PVLC is an SSP school that provides specialist and intensive support in a dedicated setting for students with moderate to high learning and support needs.

“Penrith Valley has 49 students who fall into a range of behavioural and emotionally disturbed categories so not only did they get artist’s therapy from painting but they also got practical knowledge on a hydroponic system. We have kids who don’t get along but would tolerate each other just to get access to the Archie, which was an amazing result. We wanted the Archie to be not just a beautiful object but to have a functional purpose for our kids and leave a permanent reminder in the school. We now have a hydroponic system that can grow life and sustain future generations. It was a lovely legacy for our senior kids to create something they knew would transfer to the juniors.” Ceramics and Visual Arts teacher Tara Wagner says

The Archibull Prize judge Wendy Taylor, from Red Blue Architecture, concurs with Tara’s comments.

“I look for intelligent design with layers of meaning.  Penrith’s entry is brilliant, intelligent, incredibly beautiful, engaging and really well done. It is a functional piece; a piece with purpose,” she says.

Other award winners in the 2020 Archibull Prize were:

Chevalier College in the Southern Highlands who won the Carmel Mills Memorial Award for Learning with Impact.

“The students and I thoroughly enjoyed the Archibull experience. As a teacher I found it a very valuable learning experience that enabled us to do project based learning and got the students to learn/ think in other ways in the complex COVID environment. I was inspired by the fact that the students investigative and critical thinking skills were very much extended by the nature of the task, something they weren’t used to in a conventional classroom. The students gained so much new knowledge about complex agricultural issues, without realising they were learning whilst being creative. A fabulous experience and result from an agriculture teacher’s perspective.”  Verity Gett Agriculture teacher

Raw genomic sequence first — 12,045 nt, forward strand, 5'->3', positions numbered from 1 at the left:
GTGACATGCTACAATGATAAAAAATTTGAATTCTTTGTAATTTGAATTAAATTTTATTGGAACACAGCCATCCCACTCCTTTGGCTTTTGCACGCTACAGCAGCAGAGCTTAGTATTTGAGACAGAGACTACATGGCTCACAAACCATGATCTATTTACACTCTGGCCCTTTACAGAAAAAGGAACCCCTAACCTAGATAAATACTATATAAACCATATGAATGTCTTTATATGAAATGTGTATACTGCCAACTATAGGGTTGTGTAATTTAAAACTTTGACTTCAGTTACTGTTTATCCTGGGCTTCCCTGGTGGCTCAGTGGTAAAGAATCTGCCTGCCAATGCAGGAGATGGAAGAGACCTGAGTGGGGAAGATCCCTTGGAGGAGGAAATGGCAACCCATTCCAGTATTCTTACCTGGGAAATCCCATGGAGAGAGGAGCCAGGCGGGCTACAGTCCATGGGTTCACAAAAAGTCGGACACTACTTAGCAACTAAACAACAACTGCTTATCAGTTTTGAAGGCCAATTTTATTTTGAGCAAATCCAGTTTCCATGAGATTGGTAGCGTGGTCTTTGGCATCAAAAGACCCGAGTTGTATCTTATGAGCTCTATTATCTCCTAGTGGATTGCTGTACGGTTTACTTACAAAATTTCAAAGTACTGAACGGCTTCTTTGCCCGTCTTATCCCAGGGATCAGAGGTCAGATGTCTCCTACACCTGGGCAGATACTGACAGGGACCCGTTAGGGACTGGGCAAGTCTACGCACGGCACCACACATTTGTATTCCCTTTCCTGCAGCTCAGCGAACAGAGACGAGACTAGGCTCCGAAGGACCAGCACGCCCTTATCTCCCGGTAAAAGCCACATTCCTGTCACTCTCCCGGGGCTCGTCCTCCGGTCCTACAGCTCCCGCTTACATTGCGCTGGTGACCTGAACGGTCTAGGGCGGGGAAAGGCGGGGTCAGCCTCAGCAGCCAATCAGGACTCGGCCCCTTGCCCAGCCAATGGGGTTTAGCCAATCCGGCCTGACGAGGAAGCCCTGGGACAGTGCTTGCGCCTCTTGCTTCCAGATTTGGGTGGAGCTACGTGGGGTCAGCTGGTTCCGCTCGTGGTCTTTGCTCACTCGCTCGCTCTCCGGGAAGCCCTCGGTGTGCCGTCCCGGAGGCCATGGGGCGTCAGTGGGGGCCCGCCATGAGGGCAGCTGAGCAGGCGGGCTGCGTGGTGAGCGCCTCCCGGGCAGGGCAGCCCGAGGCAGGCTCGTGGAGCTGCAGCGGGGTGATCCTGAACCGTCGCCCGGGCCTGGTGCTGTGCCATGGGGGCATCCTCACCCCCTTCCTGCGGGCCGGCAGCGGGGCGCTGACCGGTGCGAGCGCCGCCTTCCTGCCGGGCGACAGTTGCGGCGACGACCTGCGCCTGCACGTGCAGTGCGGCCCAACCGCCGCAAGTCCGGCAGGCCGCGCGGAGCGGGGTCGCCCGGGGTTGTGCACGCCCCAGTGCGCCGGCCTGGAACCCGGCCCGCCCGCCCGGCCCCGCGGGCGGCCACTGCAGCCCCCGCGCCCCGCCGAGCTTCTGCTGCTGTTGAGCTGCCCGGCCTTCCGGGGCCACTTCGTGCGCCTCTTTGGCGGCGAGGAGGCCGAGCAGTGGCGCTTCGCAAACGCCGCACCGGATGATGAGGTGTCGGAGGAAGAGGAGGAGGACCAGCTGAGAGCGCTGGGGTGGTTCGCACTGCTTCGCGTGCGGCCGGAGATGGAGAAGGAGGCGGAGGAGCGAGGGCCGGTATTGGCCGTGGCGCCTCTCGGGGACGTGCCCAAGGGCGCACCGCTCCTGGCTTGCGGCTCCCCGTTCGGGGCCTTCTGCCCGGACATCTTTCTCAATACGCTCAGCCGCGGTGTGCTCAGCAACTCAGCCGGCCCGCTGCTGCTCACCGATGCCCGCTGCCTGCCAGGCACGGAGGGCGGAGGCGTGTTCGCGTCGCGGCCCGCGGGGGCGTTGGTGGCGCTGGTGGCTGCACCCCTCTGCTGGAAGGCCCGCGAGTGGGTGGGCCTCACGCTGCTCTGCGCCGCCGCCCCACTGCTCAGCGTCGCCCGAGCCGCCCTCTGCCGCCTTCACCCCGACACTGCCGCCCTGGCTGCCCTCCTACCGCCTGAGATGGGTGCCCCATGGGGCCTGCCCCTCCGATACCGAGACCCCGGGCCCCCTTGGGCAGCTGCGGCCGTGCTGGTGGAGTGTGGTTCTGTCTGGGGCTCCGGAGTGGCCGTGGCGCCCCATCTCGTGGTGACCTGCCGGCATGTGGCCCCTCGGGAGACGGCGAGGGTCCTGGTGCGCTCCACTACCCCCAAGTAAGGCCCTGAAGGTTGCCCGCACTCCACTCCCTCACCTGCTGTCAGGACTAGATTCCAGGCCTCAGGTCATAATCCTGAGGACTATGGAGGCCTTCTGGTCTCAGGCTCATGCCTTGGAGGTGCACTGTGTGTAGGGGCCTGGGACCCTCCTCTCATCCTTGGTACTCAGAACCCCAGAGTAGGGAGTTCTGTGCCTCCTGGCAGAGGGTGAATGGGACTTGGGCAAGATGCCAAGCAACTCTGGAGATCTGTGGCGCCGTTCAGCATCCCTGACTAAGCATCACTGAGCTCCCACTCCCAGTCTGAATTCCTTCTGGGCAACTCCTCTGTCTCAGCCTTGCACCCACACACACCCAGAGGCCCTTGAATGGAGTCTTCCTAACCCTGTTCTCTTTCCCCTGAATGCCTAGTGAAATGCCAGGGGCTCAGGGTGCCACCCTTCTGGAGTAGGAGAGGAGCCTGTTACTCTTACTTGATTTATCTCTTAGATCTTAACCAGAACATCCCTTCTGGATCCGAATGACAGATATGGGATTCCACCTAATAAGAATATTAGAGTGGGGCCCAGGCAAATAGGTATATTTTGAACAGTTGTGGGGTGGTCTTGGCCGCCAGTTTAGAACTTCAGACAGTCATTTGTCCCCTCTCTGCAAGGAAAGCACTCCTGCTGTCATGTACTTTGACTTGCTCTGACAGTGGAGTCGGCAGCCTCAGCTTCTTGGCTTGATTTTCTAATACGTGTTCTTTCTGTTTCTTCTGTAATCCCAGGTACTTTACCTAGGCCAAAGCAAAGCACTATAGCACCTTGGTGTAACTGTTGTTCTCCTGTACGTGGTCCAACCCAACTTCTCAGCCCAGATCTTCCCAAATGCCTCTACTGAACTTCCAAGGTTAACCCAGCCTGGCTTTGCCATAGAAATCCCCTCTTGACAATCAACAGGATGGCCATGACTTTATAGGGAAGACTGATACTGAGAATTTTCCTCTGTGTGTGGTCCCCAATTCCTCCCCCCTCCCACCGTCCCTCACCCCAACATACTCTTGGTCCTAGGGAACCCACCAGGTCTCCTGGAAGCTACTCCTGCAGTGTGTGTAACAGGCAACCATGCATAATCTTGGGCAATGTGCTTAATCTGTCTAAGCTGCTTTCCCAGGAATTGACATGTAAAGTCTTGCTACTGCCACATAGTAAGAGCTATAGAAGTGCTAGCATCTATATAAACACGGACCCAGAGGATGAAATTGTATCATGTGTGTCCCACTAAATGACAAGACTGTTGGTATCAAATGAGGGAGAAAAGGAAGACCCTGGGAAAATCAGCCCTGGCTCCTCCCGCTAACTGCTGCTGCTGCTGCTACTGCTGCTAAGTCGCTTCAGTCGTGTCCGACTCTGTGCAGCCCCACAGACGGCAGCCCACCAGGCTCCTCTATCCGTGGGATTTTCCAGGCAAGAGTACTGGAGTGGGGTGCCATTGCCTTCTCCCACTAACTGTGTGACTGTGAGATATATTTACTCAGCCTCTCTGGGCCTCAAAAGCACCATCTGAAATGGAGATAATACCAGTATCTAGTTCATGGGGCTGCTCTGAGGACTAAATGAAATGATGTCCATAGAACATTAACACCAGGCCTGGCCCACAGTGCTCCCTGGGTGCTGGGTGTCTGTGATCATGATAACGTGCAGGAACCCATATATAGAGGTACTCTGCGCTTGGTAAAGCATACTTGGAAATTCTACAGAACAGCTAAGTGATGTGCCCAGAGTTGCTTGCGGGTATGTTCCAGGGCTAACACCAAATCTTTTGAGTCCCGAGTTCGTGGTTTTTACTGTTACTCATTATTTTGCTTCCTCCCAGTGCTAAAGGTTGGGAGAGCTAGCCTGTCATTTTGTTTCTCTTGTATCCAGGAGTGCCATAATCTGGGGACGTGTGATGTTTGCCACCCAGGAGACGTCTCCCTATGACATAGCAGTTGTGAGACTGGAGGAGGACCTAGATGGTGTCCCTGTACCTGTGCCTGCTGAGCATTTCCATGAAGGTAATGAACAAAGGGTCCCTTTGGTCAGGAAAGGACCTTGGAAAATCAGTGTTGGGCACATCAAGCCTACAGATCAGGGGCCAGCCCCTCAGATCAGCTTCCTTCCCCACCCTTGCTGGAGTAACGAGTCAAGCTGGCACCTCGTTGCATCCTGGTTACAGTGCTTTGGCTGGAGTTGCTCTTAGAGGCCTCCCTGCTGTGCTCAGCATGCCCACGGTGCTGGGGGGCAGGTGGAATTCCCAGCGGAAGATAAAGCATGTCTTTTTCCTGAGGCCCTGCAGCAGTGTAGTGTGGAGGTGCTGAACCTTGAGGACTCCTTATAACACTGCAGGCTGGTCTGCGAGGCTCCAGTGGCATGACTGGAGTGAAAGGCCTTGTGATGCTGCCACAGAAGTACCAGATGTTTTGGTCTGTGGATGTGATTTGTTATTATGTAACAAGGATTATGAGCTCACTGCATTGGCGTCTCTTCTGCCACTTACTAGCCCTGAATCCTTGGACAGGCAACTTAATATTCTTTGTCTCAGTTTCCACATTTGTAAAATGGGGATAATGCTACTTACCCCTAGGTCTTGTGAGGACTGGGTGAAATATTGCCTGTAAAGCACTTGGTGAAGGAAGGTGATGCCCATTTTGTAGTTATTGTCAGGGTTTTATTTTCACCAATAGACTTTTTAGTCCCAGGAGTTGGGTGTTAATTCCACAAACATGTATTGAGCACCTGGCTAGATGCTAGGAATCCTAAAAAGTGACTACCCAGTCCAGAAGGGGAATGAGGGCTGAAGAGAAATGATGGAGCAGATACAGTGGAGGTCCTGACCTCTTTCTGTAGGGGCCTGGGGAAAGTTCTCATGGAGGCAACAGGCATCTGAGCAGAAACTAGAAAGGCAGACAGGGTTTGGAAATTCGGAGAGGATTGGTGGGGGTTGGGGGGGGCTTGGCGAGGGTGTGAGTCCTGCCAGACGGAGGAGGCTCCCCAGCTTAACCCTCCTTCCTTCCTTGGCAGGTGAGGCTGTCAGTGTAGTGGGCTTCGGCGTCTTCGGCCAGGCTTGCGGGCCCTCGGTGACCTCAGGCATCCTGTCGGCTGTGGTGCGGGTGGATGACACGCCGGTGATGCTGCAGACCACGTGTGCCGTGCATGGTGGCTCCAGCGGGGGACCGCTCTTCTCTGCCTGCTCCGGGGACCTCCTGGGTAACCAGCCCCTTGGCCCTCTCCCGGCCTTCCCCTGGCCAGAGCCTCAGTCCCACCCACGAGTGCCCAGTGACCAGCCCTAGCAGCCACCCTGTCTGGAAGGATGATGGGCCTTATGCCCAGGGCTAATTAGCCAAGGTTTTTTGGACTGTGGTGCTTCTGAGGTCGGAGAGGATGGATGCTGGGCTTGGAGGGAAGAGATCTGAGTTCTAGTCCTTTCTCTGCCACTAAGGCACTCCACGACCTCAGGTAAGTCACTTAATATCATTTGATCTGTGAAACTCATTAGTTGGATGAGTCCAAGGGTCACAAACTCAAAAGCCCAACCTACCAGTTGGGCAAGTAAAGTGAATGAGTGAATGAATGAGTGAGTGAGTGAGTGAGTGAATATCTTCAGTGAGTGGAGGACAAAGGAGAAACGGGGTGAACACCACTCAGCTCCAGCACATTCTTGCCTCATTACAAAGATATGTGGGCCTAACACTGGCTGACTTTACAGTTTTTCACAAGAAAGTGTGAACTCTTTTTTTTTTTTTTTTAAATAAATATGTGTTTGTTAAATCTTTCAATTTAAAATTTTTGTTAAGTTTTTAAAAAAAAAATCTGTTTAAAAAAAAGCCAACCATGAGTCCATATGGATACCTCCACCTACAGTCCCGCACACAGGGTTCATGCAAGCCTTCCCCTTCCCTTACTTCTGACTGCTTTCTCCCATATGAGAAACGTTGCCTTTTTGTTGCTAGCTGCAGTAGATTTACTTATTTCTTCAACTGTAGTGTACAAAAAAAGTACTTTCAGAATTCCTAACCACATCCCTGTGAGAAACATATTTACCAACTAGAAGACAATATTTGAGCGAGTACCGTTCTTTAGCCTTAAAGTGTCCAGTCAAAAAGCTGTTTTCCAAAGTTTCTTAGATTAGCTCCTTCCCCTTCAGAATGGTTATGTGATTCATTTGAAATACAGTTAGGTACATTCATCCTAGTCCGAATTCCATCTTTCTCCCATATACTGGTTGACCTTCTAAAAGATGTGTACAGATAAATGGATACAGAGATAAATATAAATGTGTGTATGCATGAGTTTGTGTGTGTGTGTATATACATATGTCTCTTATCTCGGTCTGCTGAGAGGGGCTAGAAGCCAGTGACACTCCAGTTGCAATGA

Innisfail State College in Queensland has won the Allan Eagle Memorial Award for Community Engagement

Archibull Prize lead teachers, Adrienne Shaw and Janet Lane, are very proud of what their students have achieved and are excited by partnerships they have built with their local council, industry and business.

“I am confident we have built sustainable partnerships beyond the school, benefiting our students by making real life authentic links with people working in the agriculture sector. A local agronomy business has invited students to participate in local field trials.  Cassowary Coast Council is providing ongoing support to open students’ eyes to the diversity of regional agricultural careers on offer, recently funding an excursion for year 12 students to visit the Jungle Creek Aquaculture facility ” Janet Lane says

Leonay Public School and Nepean Creative and Performing Arts High School won the Partnered Learning Award for collaboration between primary and secondary schools.

PYiA director Lynne Strong was full of praise for the participating schools.

“Because of the pandemic schools couldn’t go on excursions, host Young Farming Champions or local experts and they found alternative ways of exploring agriculture and this has led to an increased connection with their communities. For example the students at Chevalier, who are surrounded by dairy cows, participated in Cows Create Careers and University of New England’s Voyager Discovery program “Soil Your Undies” to get diverse perspectives.

This new respect for local agricultural industries has led to the school building a close relationship with a local dairy farmer and are embedding a dairy farm case-study in the Year Ten curriculum. It’s been a wonderful outcome for the local region. It was an extraordinary complex year and I salute all participants – there is no more important role than investing in the future of our young people and opening their eyes to the diversity of ways you have can a career that has real world impact in the agriculture sector.”

Successful schools for the 2021 program have now been announced and expressions of interest for the 2022 Archibull Prize will shortly be open on the website.

Contact Lynne Strong, Picture You in Agriculture National Program Director, by email at lynnestrong@pyia.com.au for more information.